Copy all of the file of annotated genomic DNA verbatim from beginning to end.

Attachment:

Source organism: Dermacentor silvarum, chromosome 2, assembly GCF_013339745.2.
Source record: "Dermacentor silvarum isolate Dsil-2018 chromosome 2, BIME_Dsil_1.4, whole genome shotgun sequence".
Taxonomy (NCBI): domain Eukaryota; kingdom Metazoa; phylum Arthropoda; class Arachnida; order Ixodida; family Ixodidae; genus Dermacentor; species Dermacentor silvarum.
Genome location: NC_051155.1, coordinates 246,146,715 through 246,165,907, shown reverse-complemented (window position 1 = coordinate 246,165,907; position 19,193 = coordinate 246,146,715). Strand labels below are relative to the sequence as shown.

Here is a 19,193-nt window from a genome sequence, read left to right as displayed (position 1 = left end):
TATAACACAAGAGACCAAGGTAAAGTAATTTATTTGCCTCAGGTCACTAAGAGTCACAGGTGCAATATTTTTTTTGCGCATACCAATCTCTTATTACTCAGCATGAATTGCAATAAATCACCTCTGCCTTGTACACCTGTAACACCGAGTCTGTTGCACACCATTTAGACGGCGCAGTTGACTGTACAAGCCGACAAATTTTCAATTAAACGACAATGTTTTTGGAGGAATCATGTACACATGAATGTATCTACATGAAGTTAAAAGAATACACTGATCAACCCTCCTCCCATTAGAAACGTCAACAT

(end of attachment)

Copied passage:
Source organism: Dermacentor silvarum, chromosome 2, assembly GCF_013339745.2.
Source record: "Dermacentor silvarum isolate Dsil-2018 chromosome 2, BIME_Dsil_1.4, whole genome shotgun sequence".
Taxonomy (NCBI): domain Eukaryota; kingdom Metazoa; phylum Arthropoda; class Arachnida; order Ixodida; family Ixodidae; genus Dermacentor; species Dermacentor silvarum.
Genome location: NC_051155.1, coordinates 246,146,715 through 246,165,907, shown reverse-complemented (window position 1 = coordinate 246,165,907; position 19,193 = coordinate 246,146,715). Strand labels below are relative to the sequence as shown.

Here is a 19,193-nt window from a genome sequence, read left to right as displayed (position 1 = left end):
TATAACACAAGAGACCAAGGTAAAGTAATTTATTTGCCTCAGGTCACTAAGAGTCACAGGTGCAATATTTTTTTTGCGCATACCAATCTCTTATTACTCAGCATGAATTGCAATAAATCACCTCTGCCTTGTACACCTGTAACACCGAGTCTGTTGCACACCATTTAGACGGCGCAGTTGACTGTACAAGCCGACAAATTTTCAATTAAACGACAATGTTTTTGGAGGAATCATGTACACATGAATGTATCTACATGAAGTTAAAAGAATACACTGATCAACCCTCCTCCCATTAGAAACGTCAACAT